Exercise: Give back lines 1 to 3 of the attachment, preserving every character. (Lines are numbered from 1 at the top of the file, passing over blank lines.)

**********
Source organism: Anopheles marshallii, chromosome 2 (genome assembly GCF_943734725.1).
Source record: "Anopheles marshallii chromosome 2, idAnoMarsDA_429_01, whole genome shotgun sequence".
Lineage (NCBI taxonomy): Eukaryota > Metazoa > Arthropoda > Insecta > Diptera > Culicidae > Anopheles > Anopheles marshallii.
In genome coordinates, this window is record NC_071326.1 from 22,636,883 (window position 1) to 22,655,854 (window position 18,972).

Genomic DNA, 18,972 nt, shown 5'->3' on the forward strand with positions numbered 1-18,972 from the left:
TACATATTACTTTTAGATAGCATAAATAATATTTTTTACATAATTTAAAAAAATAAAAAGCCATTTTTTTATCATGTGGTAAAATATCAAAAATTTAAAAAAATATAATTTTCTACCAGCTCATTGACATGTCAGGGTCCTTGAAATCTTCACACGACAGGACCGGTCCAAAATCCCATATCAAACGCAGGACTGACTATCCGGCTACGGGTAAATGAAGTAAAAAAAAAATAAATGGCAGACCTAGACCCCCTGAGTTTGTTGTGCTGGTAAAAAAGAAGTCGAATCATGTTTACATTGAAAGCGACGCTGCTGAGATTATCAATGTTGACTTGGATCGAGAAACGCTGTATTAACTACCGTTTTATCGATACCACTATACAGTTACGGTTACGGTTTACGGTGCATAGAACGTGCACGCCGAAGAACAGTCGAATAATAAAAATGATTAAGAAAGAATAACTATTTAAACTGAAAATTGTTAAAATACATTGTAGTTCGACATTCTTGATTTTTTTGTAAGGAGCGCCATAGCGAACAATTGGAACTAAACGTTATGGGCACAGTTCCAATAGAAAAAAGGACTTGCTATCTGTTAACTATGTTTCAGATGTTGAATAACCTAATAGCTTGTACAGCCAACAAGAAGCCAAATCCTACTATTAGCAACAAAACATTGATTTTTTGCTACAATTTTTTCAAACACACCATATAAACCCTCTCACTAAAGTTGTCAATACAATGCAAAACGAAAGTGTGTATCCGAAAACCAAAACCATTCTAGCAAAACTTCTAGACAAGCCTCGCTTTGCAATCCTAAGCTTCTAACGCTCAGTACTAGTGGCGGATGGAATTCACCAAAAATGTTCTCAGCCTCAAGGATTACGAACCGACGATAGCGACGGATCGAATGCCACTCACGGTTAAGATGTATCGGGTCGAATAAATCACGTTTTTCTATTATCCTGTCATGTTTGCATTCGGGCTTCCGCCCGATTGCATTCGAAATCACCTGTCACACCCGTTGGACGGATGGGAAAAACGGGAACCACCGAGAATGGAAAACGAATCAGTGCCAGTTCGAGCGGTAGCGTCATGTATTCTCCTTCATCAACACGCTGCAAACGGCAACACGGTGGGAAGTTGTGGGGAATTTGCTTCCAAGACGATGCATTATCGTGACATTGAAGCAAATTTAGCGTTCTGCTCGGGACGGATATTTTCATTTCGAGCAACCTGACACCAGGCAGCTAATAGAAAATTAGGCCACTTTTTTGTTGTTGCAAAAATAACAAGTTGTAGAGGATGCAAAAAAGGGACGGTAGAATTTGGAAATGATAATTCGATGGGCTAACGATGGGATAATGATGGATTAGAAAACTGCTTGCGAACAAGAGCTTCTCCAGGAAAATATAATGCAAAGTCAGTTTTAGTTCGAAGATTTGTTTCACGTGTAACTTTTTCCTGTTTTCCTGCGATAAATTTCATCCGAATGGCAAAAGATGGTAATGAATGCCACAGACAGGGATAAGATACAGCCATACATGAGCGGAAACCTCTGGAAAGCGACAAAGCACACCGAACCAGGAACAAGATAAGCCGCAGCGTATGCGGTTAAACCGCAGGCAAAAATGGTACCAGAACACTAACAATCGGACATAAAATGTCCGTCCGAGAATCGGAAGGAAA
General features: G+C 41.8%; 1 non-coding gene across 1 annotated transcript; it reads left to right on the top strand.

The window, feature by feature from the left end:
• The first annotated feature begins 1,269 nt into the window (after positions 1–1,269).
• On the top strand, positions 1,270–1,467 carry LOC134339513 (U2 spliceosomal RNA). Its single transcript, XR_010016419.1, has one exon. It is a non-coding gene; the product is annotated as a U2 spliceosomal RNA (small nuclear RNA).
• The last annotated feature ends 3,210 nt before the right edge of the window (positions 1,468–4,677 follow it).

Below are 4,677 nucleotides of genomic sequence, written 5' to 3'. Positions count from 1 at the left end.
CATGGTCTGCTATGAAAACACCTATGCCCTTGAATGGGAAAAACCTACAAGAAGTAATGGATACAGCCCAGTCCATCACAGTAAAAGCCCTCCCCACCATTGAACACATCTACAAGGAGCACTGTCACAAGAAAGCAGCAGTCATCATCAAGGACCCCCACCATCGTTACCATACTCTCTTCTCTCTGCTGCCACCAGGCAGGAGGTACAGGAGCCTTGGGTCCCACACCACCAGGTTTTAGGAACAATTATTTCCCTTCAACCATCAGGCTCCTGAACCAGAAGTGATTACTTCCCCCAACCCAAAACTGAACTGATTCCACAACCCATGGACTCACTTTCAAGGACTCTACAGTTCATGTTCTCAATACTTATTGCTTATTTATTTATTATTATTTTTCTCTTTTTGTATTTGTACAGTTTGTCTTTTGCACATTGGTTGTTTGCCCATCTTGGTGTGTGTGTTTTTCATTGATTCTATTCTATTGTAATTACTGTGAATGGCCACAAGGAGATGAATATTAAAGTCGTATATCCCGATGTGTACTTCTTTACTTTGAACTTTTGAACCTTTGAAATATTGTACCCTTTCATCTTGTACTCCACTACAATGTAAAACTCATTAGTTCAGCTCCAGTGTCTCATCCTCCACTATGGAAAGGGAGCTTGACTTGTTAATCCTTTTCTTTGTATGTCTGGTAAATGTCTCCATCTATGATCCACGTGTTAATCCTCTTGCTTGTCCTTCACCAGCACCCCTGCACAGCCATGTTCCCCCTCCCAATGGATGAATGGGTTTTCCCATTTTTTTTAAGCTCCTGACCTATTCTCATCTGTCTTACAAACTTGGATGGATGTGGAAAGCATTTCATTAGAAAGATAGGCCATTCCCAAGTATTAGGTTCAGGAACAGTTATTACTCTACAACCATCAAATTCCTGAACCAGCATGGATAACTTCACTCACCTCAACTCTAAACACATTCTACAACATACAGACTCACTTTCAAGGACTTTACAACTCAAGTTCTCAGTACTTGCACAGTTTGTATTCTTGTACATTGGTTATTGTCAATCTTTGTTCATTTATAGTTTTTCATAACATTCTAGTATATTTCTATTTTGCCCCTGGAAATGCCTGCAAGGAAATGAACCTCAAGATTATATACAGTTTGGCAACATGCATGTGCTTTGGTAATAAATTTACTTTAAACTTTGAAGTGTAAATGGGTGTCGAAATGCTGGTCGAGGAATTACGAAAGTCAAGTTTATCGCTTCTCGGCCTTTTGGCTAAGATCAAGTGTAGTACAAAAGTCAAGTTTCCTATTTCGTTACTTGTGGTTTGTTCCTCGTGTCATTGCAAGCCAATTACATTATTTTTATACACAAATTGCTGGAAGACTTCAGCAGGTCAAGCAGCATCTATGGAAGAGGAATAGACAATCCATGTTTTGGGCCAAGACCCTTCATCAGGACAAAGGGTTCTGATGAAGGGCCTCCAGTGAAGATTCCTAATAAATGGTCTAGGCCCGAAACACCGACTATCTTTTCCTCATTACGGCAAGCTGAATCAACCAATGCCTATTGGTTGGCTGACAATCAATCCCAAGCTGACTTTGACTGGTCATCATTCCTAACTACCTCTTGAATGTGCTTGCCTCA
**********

Source organism: Anopheles marshallii, chromosome 2 (genome assembly GCF_943734725.1).
Source record: "Anopheles marshallii chromosome 2, idAnoMarsDA_429_01, whole genome shotgun sequence".
Lineage (NCBI taxonomy): Eukaryota > Metazoa > Arthropoda > Insecta > Diptera > Culicidae > Anopheles > Anopheles marshallii.